Recently James Taylor, CEO of Decision Management Solutions, was featured on the IBM ExpertTV series “Two Questions About Automation.” Here’s a run down of the segment and the questions he answered.
Host David Jenness asked James, “Why are companies struggling with AI and ML?”
According to James, there are three main root causes. The first is that companies start the project by looking at the data. But “just because something is interesting, does not mean it is useful.” Instead, companies should start with the business problems they have.
The second reason companies struggle with AI and ML is that they think of them as stand alone technologies, whereas they need to be looking at them as part of a transformation stack, a digital business stack.
And thirdly, companies often approach ML and AI projects with a pressure to deliver an immediate strategic impact. That’s not the right approach to create successful outcomes. They should approach these technologies with more of a long term focus and “forget about trying to show up on day one with a big bang at the bottom line of the financial statement.”
“So, what is the correct approach?”
James suggests focusing on operational decisions that are made day to day, such as, “What should I say to this customer when they call to cancel their service? How do I attract this prospect to become a customer? What’s the first product I should offer them? Can I approve this transaction? What discount should I give you?” These are the kinds of questions that work well with ML and generate the valuable data.
In other words, focus on the decision to be made. In particular, focus on repeatable high volume decisions. Also, James says, mix AI and ML with business rules – a business rules management system works particularly well. Capture the guide rails, the regulations to be in compliance with, and best practices, not necessarily with data, so that they can be wrapped around the ML problem, and then you solve the whole problem, not just the ML problem.
Lastly, James says, don’t try to get a home run on day one. “You can’t bite off that much ML in one go. You need to test, learn, experiment. Create an environment for continuous improvement. Do I know how I made decisions using this ML and business rules in combination?” The goal is to gradually and systematically get better over time. In this way, companies are much more likely to get value out of their ML investments.
Post Show Discussion
In the live Q & A session that followed the segment, the question came up: “What is the role of the data scientist in the methodology described? Do they collaborate with the automation team? How does that work?”
Ideally, James says, the data scientists, automation folks, and business people would be in the same meeting, to get a solid understanding of the business decisions. The question on the group’s mind should be, “What would help make the decision better? If only we knew _(blank)_ we would make the decision differently.” Then try to figure that blank out. What models would be useful in the context of the current decision making?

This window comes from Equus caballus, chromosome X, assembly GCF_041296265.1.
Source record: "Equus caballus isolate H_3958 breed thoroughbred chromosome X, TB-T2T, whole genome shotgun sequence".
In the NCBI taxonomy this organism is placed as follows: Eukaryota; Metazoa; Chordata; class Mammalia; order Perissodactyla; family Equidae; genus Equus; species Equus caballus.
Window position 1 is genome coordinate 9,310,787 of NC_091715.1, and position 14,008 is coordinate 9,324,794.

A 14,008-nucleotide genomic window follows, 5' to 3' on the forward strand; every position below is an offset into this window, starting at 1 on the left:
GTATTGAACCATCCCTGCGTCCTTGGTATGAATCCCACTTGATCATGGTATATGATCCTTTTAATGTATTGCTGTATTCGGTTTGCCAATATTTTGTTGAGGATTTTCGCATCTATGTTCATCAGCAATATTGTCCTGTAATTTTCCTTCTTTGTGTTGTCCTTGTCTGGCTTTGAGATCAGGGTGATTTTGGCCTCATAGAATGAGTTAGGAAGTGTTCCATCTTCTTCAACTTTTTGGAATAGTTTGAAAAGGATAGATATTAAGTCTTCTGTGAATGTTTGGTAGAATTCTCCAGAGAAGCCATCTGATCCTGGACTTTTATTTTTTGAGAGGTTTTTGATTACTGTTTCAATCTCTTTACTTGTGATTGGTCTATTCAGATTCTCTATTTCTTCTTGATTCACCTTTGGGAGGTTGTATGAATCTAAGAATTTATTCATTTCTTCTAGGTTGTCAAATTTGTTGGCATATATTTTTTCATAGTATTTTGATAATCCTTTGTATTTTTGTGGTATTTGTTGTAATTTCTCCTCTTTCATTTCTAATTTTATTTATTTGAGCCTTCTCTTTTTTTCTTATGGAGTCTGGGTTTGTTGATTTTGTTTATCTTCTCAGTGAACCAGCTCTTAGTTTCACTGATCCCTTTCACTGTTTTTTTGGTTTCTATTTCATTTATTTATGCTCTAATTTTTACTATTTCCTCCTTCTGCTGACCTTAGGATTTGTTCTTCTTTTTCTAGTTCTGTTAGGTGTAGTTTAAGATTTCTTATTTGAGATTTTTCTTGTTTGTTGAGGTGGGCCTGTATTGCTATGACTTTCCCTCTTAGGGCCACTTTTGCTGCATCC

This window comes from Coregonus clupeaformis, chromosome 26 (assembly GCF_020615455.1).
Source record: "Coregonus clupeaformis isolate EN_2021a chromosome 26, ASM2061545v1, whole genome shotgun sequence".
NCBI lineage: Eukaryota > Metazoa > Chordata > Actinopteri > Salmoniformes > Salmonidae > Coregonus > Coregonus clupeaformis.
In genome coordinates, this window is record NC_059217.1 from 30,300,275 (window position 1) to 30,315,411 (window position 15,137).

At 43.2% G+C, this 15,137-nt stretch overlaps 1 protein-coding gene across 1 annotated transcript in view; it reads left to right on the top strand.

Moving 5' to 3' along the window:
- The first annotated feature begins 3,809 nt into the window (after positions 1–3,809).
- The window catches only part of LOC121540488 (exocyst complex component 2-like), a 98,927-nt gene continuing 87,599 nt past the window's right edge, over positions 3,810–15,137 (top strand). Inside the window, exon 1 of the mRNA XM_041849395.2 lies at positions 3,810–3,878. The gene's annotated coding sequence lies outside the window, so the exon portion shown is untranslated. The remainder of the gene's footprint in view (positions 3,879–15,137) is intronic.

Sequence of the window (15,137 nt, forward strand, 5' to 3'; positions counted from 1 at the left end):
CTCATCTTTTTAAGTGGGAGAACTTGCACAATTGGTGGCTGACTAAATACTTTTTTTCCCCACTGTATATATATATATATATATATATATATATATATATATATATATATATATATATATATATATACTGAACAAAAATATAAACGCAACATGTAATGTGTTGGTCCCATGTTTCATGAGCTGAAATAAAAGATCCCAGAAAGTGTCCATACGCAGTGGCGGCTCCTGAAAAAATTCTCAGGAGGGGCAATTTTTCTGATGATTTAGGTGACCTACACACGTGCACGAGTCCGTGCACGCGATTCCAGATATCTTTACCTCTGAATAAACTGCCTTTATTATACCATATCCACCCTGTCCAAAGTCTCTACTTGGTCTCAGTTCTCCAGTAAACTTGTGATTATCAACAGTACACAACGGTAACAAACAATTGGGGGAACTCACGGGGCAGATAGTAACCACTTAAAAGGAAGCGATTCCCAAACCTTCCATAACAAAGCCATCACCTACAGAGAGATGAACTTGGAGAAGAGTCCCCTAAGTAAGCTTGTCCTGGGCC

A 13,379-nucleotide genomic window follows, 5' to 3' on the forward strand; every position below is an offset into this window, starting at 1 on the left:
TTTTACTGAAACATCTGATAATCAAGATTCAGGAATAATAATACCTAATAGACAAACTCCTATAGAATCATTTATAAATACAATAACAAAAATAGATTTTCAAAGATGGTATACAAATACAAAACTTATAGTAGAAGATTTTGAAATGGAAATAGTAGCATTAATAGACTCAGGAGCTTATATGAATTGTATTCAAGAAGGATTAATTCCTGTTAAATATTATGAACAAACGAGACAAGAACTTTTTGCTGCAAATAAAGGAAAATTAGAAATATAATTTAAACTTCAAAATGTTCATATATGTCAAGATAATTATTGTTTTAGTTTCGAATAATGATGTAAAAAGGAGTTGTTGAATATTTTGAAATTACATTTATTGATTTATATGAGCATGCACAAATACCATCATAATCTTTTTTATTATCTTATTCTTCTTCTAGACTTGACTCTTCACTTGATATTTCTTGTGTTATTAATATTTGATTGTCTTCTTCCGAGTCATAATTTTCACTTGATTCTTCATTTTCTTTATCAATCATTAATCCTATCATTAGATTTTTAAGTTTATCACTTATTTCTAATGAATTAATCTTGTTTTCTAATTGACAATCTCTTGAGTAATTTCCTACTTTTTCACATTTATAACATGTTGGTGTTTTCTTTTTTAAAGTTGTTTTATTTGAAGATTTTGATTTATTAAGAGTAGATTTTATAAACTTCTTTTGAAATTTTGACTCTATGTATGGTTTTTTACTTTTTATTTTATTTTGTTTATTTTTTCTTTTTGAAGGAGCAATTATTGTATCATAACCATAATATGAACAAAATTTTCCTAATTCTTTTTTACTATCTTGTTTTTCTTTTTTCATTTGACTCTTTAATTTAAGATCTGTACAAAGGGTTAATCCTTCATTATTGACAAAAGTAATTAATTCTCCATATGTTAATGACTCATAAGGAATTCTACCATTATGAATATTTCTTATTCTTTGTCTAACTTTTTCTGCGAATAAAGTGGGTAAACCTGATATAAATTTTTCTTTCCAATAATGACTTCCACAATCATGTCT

“We’ve found that [business] rules people tend to know the rules. ML people know the data. No one asks the people who actually make the decisions everyday,” says James. “If you don’t understand those things, you can’t write the right rules and models. You gotta go listen to the people who actually approve claims and underwrite policies.”
These are big companies we’re talking about, and the work has to be done thoughtfully. It’s a whole discovery process, called “decision discovery,” that uses a standard notation called the decision model and notation standard. This allows you to visually blueprint what people are telling you, and break a complicated decision down into sub-decisions which are not very complicated. The model allows you to target the pieces more systematically.
“What are some of the more common uses cases for AI/ML?”
“Customer facing stuff,” says James, “next best action, next best offer, account management, what should I say next to this customer to make them a better customer?” Other classic ML targets relate to LTV (life time value) and retention. “What is this customer’s propensity to churn? What data about this customer helps to make that decision?” These are some of the higher ROI projects where AI/ML can be effective.
To watch the segment, go to https://techtv.bemyapp.com/ and register. Once logged in, navigate to the search bar and search “James Taylor” to pull up the segment and the post-show discussion.